Nelda Beeuwsaert, a San Clemente police sergeant, never knew how much she was appreciated until the City Council in January ordered a study into whether it would be cheaper to do away with her job.
The council was considering whether money could be saved by disbanding the city's police, fire and lifeguard departments and contracting instead with the county and a private company for those services. The proposal sparked a communitywide furor, with hundreds of angry residents calling City Hall in protest.
"We couldn't be more grateful for the community support," said Sgt. Beeuwsaert, who, along with about 100 city emergency personnel, has been wondering since then whether she will still have employment.
A reprieve came Wednesday night when the council, bowing to overwhelming public pressure, voted unanimously to drop consideration of contracting for public safety services. About three dozen police, firefighters and lifeguards who were present in the council chambers burst into applause at the voting outcome.
Despite the 5-0 vote, Mayor Brian R. Rice warned that the issue could come up again, since the city is seeking ways to raise more money to provide essential services for its fast-growing population. The city's population has grown from 30,000 to 37,500 since 1980, with more development on the way.
"We do not want to go with the county unless there is an extreme situation," Rice said. "But the budget is getting tight, and that's the reason it's being brought up."
Rice added that when San Clemente hires a new city manager to replace James B. Hendrickson, who announced his resignation several weeks ago, the manager would be asked to examine ways to cut the budget, and that could include doing away with the local emergency services.
San Clemente has operated its own police, fire and lifeguard departments since the city was founded in 1929. San Clemente and Laguna Beach are the only cities in rapidly growing south Orange County that do not contract with the county for emergency services.
The cities of Dana Point, Mission Viejo and San Juan Capistrano all rely upon the Orange County Sheriff's Department and County Fire Department for emergency protection. The county contracts for beach lifeguards with a private company, Lifeguard International Beach Services.
At Wednesday's meeting, San Clemente Councilman Scott Diehl adamantly opposed even discussing about doing away with the local police, fire and lifeguard services, and asked that the issue not be brought up again.
'A Lot of Disruption
"I am extremely happy with the organizations we have now," Diehl said. "I think there's been a lot of disruption to our departments (by even considering a change)."
Many residents agreed emphatically with Diehl.
"The personnel of these departments are the only city employees many of us recognize," Bob and Maxine Beasley wrote in a letter to the council. "Their badges, uniforms and vehicles identify them as being part of San Clemente. We like that."
Councilwoman Candace Haggard, who fielded more than 200 calls from like-minded residents, heaped praise on the uniformed emergency workers present in the council chambers and extended them an apology.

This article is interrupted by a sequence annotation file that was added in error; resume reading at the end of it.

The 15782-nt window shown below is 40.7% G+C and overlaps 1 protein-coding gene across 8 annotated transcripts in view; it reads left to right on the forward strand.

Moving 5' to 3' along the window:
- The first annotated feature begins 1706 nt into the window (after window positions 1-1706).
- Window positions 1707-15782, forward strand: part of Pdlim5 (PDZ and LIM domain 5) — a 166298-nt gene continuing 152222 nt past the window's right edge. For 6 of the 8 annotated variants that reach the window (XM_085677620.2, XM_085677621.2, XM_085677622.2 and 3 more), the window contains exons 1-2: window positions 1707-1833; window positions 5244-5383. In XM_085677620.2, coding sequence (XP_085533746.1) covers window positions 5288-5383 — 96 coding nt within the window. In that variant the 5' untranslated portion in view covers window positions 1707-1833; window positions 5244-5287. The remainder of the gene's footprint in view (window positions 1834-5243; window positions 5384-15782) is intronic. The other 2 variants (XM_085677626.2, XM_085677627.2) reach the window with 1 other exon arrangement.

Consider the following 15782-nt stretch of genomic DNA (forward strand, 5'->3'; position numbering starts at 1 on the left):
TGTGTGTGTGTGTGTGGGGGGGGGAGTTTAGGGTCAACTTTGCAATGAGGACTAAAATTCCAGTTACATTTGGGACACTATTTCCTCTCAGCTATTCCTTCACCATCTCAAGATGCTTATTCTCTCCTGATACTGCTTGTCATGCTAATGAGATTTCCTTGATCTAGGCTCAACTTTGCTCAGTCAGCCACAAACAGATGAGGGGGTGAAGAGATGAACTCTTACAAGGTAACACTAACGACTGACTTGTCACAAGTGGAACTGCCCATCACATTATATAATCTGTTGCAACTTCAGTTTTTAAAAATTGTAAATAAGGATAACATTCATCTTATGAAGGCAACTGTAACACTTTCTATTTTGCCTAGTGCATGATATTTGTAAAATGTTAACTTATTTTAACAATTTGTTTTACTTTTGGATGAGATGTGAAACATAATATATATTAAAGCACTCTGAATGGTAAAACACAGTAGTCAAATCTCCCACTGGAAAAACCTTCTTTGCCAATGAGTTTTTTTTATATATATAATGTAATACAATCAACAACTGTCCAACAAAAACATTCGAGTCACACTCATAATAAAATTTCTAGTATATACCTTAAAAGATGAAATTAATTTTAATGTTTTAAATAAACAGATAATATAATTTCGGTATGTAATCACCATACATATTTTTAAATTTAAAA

"I'm sorry this study created such morale problems," Haggard said.
Afterward, Fire Chief Tom Dailey described the anxiety his 28 full-time firefighters had gone through in recent weeks.
"It's just totally devastated us for 3 weeks now," Dailey said. "They were just concerned whether they'd have a job or not."
San Clemente Police Chief Al Ehlow said his 65-member force also had been sweating it out.
"We had a lot of people anxious, wondering, 'Where am I going to be? What am I going to do?' " Ehlow said.
As he spoke outside City Hall Wednesday night, an on-duty patrolman drove up in a squad car and gestured anxiously at Ehlow, inquiring about the outcome of the council's vote. He drove on when Ehlow gave him a smile and a thumbs up.
Although police, fire and lifeguards currently employed by the city probably would be offered jobs under a contractual arrangement with the county Sheriff's and Fire departments, as happened last year in the city of Stanton, Sgt. Beeuwsaert said that working for a city is preferable.
"It's just the idea of working in a small community," she said. "With the county, we could go to the jail or another part of the county. We would have less control over our assignments."
The issue of contracting for emergency services has come up repeatedly in San Clemente in recent years as the city has struggled to maintain essential services for its rapidly growing population.
City Manager Hendrickson said the city is trying to come up with more money to finance such items as additional workers for parks and streets maintenance, as well as a new paramedic unit. The city has only one paramedic unit, and the cost to bring in another is estimated at about $300,000, he said.
Since police, fire and lifeguard services now account for about 40% of the city's $16-million budget, Hendrickson said the council has focused much of its budget-trimming efforts there.
At a retreat in mid-January, the council directed its staff to research the advantages and disadvantages to contracting out for services. Hendrickson, Police Chief Ehlow and Lifeguard Director Michael L. Sorg submitted reports which concluded that while the city could save some money by contracting out, it would not have as high a quality of emergency services, nor would it retain local control.
Exact cost comparisons between contracting for services and keeping existing public safety departments were not made. Those comparisons would have to come from the county government, and Wednesday night, the council considered asking the county to conduct such a study. Instead, the council voted 5 to 0 to drop the matter altogether.